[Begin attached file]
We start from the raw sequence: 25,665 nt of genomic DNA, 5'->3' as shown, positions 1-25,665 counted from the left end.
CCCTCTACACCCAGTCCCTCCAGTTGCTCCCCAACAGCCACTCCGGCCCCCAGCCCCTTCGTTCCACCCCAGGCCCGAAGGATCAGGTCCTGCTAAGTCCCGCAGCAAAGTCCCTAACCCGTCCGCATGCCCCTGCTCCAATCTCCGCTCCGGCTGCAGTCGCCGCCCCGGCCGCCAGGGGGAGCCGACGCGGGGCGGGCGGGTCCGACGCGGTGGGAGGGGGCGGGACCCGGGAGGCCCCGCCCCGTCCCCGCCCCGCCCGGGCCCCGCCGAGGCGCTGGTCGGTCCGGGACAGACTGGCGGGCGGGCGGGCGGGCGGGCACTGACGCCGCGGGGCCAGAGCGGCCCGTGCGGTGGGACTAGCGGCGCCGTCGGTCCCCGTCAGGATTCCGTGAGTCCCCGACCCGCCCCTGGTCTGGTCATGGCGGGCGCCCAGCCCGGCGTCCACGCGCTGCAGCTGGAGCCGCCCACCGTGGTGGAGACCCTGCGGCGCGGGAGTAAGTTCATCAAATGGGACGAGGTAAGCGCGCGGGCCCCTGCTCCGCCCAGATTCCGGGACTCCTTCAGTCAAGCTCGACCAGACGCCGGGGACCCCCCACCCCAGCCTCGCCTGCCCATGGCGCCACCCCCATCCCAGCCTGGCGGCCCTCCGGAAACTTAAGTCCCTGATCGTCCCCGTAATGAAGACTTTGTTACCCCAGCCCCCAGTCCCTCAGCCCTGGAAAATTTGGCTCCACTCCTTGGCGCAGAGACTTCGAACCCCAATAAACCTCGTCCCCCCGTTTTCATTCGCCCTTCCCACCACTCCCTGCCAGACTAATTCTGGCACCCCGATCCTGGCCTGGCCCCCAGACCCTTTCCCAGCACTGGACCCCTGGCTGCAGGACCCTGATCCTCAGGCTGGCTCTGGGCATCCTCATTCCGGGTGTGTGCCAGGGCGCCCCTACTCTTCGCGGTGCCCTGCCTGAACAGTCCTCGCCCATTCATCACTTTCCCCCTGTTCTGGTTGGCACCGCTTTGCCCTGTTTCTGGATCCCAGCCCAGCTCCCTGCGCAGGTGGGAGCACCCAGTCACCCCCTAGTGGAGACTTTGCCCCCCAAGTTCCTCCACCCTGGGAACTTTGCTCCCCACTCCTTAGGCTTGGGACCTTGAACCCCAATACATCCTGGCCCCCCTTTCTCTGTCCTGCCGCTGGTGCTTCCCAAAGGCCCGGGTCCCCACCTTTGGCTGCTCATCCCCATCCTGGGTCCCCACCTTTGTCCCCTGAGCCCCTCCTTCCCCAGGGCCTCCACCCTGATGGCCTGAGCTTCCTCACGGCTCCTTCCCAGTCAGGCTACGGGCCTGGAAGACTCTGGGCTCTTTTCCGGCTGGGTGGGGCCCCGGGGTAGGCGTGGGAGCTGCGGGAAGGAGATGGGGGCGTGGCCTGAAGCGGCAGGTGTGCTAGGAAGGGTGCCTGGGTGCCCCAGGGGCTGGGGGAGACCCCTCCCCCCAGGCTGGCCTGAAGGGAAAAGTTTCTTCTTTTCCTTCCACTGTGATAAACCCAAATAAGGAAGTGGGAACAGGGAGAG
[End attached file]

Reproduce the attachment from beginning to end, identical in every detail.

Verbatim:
We start from the raw sequence: 25,665 nt of genomic DNA, 5'->3' as shown, positions 1-25,665 counted from the left end.
CCCTCTACACCCAGTCCCTCCAGTTGCTCCCCAACAGCCACTCCGGCCCCCAGCCCCTTCGTTCCACCCCAGGCCCGAAGGATCAGGTCCTGCTAAGTCCCGCAGCAAAGTCCCTAACCCGTCCGCATGCCCCTGCTCCAATCTCCGCTCCGGCTGCAGTCGCCGCCCCGGCCGCCAGGGGGAGCCGACGCGGGGCGGGCGGGTCCGACGCGGTGGGAGGGGGCGGGACCCGGGAGGCCCCGCCCCGTCCCCGCCCCGCCCGGGCCCCGCCGAGGCGCTGGTCGGTCCGGGACAGACTGGCGGGCGGGCGGGCGGGCGGGCACTGACGCCGCGGGGCCAGAGCGGCCCGTGCGGTGGGACTAGCGGCGCCGTCGGTCCCCGTCAGGATTCCGTGAGTCCCCGACCCGCCCCTGGTCTGGTCATGGCGGGCGCCCAGCCCGGCGTCCACGCGCTGCAGCTGGAGCCGCCCACCGTGGTGGAGACCCTGCGGCGCGGGAGTAAGTTCATCAAATGGGACGAGGTAAGCGCGCGGGCCCCTGCTCCGCCCAGATTCCGGGACTCCTTCAGTCAAGCTCGACCAGACGCCGGGGACCCCCCACCCCAGCCTCGCCTGCCCATGGCGCCACCCCCATCCCAGCCTGGCGGCCCTCCGGAAACTTAAGTCCCTGATCGTCCCCGTAATGAAGACTTTGTTACCCCAGCCCCCAGTCCCTCAGCCCTGGAAAATTTGGCTCCACTCCTTGGCGCAGAGACTTCGAACCCCAATAAACCTCGTCCCCCCGTTTTCATTCGCCCTTCCCACCACTCCCTGCCAGACTAATTCTGGCACCCCGATCCTGGCCTGGCCCCCAGACCCTTTCCCAGCACTGGACCCCTGGCTGCAGGACCCTGATCCTCAGGCTGGCTCTGGGCATCCTCATTCCGGGTGTGTGCCAGGGCGCCCCTACTCTTCGCGGTGCCCTGCCTGAACAGTCCTCGCCCATTCATCACTTTCCCCCTGTTCTGGTTGGCACCGCTTTGCCCTGTTTCTGGATCCCAGCCCAGCTCCCTGCGCAGGTGGGAGCACCCAGTCACCCCCTAGTGGAGACTTTGCCCCCCAAGTTCCTCCACCCTGGGAACTTTGCTCCCCACTCCTTAGGCTTGGGACCTTGAACCCCAATACATCCTGGCCCCCCTTTCTCTGTCCTGCCGCTGGTGCTTCCCAAAGGCCCGGGTCCCCACCTTTGGCTGCTCATCCCCATCCTGGGTCCCCACCTTTGTCCCCTGAGCCCCTCCTTCCCCAGGGCCTCCACCCTGATGGCCTGAGCTTCCTCACGGCTCCTTCCCAGTCAGGCTACGGGCCTGGAAGACTCTGGGCTCTTTTCCGGCTGGGTGGGGCCCCGGGGTAGGCGTGGGAGCTGCGGGAAGGAGATGGGGGCGTGGCCTGAAGCGGCAGGTGTGCTAGGAAGGGTGCCTGGGTGCCCCAGGGGCTGGGGGAGACCCCTCCCCCCAGGCTGGCCTGAAGGGAAAAGTTTCTTCTTTTCCTTCCACTGTGATAAACCCAAATAAGGAAGTGGGAACAGGGAGAG